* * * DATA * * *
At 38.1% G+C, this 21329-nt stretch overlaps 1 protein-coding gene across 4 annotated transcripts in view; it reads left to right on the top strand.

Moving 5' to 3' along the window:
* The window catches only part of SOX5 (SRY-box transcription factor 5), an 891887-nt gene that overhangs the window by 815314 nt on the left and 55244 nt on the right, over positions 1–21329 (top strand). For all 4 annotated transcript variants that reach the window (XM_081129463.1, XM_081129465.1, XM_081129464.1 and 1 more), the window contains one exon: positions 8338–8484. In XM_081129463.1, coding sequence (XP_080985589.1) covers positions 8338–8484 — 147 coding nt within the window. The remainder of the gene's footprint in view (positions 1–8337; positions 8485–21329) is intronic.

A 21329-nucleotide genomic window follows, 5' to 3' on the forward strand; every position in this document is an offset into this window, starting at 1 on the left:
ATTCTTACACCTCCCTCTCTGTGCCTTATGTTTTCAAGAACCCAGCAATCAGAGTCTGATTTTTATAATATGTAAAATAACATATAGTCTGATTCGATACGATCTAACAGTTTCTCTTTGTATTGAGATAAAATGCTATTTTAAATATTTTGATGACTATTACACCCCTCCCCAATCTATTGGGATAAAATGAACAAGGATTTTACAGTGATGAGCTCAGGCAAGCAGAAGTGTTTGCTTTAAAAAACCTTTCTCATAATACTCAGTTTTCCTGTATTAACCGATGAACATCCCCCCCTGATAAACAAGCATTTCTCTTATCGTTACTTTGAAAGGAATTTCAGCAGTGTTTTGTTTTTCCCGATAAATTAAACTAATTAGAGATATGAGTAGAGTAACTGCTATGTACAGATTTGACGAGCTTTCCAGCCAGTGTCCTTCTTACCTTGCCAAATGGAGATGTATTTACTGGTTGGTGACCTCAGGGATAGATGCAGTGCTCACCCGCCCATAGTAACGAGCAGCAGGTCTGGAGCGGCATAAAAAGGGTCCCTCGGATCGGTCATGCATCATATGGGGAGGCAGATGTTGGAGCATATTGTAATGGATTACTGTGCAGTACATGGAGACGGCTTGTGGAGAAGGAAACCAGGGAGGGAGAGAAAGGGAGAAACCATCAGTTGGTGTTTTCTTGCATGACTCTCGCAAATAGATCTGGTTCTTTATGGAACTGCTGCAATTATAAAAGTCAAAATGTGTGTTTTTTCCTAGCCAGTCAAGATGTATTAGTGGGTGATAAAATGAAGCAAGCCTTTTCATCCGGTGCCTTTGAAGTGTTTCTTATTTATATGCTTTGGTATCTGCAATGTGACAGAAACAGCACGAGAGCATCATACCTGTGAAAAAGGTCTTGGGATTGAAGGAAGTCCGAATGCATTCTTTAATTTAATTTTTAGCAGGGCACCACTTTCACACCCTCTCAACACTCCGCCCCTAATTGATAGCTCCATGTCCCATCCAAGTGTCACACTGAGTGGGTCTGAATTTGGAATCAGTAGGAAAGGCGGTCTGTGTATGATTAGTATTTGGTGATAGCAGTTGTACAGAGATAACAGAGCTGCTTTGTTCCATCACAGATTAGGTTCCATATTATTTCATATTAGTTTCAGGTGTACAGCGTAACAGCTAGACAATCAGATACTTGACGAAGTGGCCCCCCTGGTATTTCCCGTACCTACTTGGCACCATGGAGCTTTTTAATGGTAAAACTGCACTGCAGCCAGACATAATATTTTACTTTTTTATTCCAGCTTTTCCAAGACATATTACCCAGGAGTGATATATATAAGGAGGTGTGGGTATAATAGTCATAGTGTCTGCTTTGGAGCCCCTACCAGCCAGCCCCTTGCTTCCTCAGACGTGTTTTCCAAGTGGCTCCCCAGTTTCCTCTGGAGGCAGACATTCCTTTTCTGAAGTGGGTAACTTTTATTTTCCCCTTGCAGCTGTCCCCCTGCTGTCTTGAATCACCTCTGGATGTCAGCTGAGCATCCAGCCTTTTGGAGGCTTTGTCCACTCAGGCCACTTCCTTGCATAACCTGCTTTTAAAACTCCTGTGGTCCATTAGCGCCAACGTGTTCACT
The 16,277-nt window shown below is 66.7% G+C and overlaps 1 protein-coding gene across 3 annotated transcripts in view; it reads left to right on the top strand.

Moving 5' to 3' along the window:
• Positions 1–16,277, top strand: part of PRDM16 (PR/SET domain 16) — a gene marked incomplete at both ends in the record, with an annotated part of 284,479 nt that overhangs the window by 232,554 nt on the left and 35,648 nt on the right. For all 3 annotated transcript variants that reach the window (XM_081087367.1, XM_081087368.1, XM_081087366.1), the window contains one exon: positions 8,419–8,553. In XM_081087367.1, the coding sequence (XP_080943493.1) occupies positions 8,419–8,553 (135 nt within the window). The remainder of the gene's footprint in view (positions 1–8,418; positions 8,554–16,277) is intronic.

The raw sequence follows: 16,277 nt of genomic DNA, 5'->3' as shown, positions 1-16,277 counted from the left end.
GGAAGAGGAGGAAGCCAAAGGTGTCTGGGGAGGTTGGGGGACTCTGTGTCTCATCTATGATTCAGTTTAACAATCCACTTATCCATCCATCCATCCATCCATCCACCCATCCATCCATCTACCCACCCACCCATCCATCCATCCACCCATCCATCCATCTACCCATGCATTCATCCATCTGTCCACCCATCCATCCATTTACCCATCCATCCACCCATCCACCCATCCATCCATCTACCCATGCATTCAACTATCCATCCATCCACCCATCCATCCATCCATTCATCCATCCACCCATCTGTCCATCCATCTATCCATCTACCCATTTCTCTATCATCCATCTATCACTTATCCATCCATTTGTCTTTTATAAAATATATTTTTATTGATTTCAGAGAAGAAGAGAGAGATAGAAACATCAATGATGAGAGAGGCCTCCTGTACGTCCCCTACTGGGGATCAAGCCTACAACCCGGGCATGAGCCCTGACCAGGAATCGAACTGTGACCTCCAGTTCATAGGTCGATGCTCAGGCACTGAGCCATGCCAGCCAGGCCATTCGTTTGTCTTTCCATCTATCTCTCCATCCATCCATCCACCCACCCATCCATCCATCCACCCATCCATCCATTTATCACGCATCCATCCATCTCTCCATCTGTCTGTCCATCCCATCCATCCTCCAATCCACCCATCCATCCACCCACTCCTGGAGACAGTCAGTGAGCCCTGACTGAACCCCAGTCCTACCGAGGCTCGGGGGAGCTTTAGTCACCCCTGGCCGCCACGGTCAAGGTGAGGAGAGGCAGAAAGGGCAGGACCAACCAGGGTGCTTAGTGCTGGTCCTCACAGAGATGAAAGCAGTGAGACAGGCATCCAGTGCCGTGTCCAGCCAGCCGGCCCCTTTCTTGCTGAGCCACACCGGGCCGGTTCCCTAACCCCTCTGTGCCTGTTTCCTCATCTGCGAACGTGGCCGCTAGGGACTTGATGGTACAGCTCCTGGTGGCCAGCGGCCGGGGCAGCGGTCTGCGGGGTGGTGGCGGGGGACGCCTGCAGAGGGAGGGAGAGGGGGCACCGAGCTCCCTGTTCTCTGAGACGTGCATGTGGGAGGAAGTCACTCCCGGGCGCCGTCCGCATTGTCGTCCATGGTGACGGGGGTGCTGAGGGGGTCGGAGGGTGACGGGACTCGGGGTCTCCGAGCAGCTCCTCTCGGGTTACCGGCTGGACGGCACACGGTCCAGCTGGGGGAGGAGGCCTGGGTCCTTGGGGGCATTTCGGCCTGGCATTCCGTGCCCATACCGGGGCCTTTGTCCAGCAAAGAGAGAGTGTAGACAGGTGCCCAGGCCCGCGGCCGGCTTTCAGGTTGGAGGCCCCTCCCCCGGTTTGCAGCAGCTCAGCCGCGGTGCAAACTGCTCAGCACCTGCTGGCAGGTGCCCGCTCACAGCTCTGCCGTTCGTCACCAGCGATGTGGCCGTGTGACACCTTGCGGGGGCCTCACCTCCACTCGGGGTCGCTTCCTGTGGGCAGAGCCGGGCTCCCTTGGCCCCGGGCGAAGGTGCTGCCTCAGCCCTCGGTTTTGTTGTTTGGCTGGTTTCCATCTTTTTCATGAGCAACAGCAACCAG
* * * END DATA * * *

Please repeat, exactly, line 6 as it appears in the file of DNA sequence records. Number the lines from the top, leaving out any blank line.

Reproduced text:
The 16,277-nt window shown below is 66.7% G+C and overlaps 1 protein-coding gene across 3 annotated transcripts in view; it reads left to right on the top strand.